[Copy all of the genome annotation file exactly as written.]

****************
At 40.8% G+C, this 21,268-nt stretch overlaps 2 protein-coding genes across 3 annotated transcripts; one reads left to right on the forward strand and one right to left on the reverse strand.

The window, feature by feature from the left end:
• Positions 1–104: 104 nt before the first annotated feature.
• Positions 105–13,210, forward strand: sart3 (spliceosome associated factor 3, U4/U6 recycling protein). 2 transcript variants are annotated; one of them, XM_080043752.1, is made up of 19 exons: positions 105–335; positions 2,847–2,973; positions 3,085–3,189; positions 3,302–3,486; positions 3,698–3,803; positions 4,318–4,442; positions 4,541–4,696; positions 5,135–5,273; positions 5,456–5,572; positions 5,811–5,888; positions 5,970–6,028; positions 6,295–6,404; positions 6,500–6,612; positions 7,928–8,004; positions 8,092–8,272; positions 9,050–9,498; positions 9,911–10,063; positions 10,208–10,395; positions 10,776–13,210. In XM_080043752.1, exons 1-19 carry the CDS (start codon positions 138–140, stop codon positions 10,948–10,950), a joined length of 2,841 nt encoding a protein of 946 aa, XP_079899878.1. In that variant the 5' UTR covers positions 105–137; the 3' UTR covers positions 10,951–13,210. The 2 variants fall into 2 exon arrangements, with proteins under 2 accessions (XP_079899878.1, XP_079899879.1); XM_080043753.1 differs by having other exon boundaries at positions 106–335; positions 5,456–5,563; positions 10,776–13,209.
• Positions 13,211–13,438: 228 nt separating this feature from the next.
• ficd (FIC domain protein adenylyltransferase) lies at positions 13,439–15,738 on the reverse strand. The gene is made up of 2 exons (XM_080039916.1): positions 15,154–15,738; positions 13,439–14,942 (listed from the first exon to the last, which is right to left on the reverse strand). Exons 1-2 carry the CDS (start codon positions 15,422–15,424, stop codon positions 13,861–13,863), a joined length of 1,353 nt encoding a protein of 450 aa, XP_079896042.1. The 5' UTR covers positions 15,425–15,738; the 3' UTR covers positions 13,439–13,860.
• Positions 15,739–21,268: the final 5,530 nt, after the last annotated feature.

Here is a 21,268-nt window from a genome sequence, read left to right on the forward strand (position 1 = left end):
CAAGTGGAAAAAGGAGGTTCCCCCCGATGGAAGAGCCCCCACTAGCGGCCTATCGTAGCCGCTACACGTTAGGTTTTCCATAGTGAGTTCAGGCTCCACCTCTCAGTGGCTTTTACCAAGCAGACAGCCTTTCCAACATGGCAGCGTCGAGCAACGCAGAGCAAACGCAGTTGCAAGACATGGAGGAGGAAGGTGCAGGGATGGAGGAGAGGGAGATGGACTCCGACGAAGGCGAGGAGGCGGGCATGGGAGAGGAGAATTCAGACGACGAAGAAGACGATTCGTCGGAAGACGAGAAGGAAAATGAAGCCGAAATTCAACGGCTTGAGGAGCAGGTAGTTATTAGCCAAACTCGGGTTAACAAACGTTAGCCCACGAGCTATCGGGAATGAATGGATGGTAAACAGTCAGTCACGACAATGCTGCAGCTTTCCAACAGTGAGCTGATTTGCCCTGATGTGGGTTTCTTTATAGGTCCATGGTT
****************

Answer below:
At 40.8% G+C, this 21,268-nt stretch overlaps 2 protein-coding genes across 3 annotated transcripts; one reads left to right on the forward strand and one right to left on the reverse strand.

The window, feature by feature from the left end:
• Positions 1–104: 104 nt before the first annotated feature.
• Positions 105–13,210, forward strand: sart3 (spliceosome associated factor 3, U4/U6 recycling protein). 2 transcript variants are annotated; one of them, XM_080043752.1, is made up of 19 exons: positions 105–335; positions 2,847–2,973; positions 3,085–3,189; positions 3,302–3,486; positions 3,698–3,803; positions 4,318–4,442; positions 4,541–4,696; positions 5,135–5,273; positions 5,456–5,572; positions 5,811–5,888; positions 5,970–6,028; positions 6,295–6,404; positions 6,500–6,612; positions 7,928–8,004; positions 8,092–8,272; positions 9,050–9,498; positions 9,911–10,063; positions 10,208–10,395; positions 10,776–13,210. In XM_080043752.1, exons 1-19 carry the CDS (start codon positions 138–140, stop codon positions 10,948–10,950), a joined length of 2,841 nt encoding a protein of 946 aa, XP_079899878.1. In that variant the 5' UTR covers positions 105–137; the 3' UTR covers positions 10,951–13,210. The 2 variants fall into 2 exon arrangements, with proteins under 2 accessions (XP_079899878.1, XP_079899879.1); XM_080043753.1 differs by having other exon boundaries at positions 106–335; positions 5,456–5,563; positions 10,776–13,209.
• Positions 13,211–13,438: 228 nt separating this feature from the next.
• ficd (FIC domain protein adenylyltransferase) lies at positions 13,439–15,738 on the reverse strand. The gene is made up of 2 exons (XM_080039916.1): positions 15,154–15,738; positions 13,439–14,942 (listed from the first exon to the last, which is right to left on the reverse strand). Exons 1-2 carry the CDS (start codon positions 15,422–15,424, stop codon positions 13,861–13,863), a joined length of 1,353 nt encoding a protein of 450 aa, XP_079896042.1. The 5' UTR covers positions 15,425–15,738; the 3' UTR covers positions 13,439–13,860.
• Positions 15,739–21,268: the final 5,530 nt, after the last annotated feature.

Here is a 21,268-nt window from a genome sequence, read left to right on the forward strand (position 1 = left end):
CAAGTGGAAAAAGGAGGTTCCCCCCGATGGAAGAGCCCCCACTAGCGGCCTATCGTAGCCGCTACACGTTAGGTTTTCCATAGTGAGTTCAGGCTCCACCTCTCAGTGGCTTTTACCAAGCAGACAGCCTTTCCAACATGGCAGCGTCGAGCAACGCAGAGCAAACGCAGTTGCAAGACATGGAGGAGGAAGGTGCAGGGATGGAGGAGAGGGAGATGGACTCCGACGAAGGCGAGGAGGCGGGCATGGGAGAGGAGAATTCAGACGACGAAGAAGACGATTCGTCGGAAGACGAGAAGGAAAATGAAGCCGAAATTCAACGGCTTGAGGAGCAGGTAGTTATTAGCCAAACTCGGGTTAACAAACGTTAGCCCACGAGCTATCGGGAATGAATGGATGGTAAACAGTCAGTCACGACAATGCTGCAGCTTTCCAACAGTGAGCTGATTTGCCCTGATGTGGGTTTCTTTATAGGTCCATGGTT